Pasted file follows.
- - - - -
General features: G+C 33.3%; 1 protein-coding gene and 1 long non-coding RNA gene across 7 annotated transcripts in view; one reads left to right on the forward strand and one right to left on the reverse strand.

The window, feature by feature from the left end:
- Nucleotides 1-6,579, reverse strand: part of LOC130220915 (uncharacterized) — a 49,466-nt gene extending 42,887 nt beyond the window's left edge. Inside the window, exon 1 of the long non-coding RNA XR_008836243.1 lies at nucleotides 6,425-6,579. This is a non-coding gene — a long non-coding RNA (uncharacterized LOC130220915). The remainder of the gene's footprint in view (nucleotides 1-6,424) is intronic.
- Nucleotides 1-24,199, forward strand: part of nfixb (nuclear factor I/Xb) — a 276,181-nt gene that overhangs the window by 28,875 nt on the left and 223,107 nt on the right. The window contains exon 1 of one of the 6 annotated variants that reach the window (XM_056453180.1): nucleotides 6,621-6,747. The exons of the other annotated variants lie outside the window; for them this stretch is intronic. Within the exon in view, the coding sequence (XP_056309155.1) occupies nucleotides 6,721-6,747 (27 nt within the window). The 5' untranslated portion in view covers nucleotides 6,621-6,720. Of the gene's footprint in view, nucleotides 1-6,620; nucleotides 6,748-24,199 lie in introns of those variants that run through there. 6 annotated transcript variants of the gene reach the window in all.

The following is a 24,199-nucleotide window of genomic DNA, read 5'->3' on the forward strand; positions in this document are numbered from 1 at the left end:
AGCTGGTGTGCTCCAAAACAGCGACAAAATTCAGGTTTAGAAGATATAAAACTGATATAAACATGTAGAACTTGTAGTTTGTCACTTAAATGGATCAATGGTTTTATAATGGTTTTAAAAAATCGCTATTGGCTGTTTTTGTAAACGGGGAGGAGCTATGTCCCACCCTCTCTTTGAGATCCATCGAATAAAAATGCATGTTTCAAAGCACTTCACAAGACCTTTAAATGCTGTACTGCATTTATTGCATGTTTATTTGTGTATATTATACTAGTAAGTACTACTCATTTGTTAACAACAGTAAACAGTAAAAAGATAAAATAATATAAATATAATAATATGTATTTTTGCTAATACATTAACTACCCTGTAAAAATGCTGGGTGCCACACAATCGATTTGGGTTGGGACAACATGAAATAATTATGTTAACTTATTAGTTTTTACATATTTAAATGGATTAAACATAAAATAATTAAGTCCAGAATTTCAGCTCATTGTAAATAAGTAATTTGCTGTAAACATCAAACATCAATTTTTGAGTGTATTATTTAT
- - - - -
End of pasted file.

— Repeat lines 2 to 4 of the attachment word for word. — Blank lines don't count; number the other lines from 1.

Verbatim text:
The window, feature by feature from the left end:
- Nucleotides 1-6,579, reverse strand: part of LOC130220915 (uncharacterized) — a 49,466-nt gene extending 42,887 nt beyond the window's left edge. Inside the window, exon 1 of the long non-coding RNA XR_008836243.1 lies at nucleotides 6,425-6,579. This is a non-coding gene — a long non-coding RNA (uncharacterized LOC130220915). The remainder of the gene's footprint in view (nucleotides 1-6,424) is intronic.
- Nucleotides 1-24,199, forward strand: part of nfixb (nuclear factor I/Xb) — a 276,181-nt gene that overhangs the window by 28,875 nt on the left and 223,107 nt on the right. The window contains exon 1 of one of the 6 annotated variants that reach the window (XM_056453180.1): nucleotides 6,621-6,747. The exons of the other annotated variants lie outside the window; for them this stretch is intronic. Within the exon in view, the coding sequence (XP_056309155.1) occupies nucleotides 6,721-6,747 (27 nt within the window). The 5' untranslated portion in view covers nucleotides 6,621-6,720. Of the gene's footprint in view, nucleotides 1-6,620; nucleotides 6,748-24,199 lie in introns of those variants that run through there. 6 annotated transcript variants of the gene reach the window in all.